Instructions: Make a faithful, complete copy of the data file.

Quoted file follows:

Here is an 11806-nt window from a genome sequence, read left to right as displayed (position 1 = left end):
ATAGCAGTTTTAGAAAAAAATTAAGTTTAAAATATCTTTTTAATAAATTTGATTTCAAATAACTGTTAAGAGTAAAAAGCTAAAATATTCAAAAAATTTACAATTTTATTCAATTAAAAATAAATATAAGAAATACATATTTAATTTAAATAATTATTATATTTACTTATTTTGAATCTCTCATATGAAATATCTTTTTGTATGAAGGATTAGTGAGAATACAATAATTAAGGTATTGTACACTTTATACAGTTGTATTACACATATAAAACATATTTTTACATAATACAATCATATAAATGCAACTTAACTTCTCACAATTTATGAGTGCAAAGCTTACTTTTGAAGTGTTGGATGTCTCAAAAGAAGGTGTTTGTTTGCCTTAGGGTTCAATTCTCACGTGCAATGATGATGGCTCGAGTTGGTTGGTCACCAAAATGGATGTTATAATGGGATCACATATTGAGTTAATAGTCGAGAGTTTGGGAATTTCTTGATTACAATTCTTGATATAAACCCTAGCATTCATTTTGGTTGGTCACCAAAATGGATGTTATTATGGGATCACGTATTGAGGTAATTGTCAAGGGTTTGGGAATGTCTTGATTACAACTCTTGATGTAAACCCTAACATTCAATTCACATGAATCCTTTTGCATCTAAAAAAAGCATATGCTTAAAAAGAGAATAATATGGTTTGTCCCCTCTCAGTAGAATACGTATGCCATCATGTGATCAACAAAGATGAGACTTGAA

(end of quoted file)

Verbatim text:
Here is an 11806-nt window from a genome sequence, read left to right as displayed (position 1 = left end):
ATAGCAGTTTTAGAAAAAAATTAAGTTTAAAATATCTTTTTAATAAATTTGATTTCAAATAACTGTTAAGAGTAAAAAGCTAAAATATTCAAAAAATTTACAATTTTATTCAATTAAAAATAAATATAAGAAATACATATTTAATTTAAATAATTATTATATTTACTTATTTTGAATCTCTCATATGAAATATCTTTTTGTATGAAGGATTAGTGAGAATACAATAATTAAGGTATTGTACACTTTATACAGTTGTATTACACATATAAAACATATTTTTACATAATACAATCATATAAATGCAACTTAACTTCTCACAATTTATGAGTGCAAAGCTTACTTTTGAAGTGTTGGATGTCTCAAAAGAAGGTGTTTGTTTGCCTTAGGGTTCAATTCTCACGTGCAATGATGATGGCTCGAGTTGGTTGGTCACCAAAATGGATGTTATAATGGGATCACATATTGAGTTAATAGTCGAGAGTTTGGGAATTTCTTGATTACAATTCTTGATATAAACCCTAGCATTCATTTTGGTTGGTCACCAAAATGGATGTTATTATGGGATCACGTATTGAGGTAATTGTCAAGGGTTTGGGAATGTCTTGATTACAACTCTTGATGTAAACCCTAACATTCAATTCACATGAATCCTTTTGCATCTAAAAAAAGCATATGCTTAAAAAGAGAATAATATGGTTTGTCCCCTCTCAGTAGAATACGTATGCCATCATGTGATCAACAAAGATGAGACTTGAA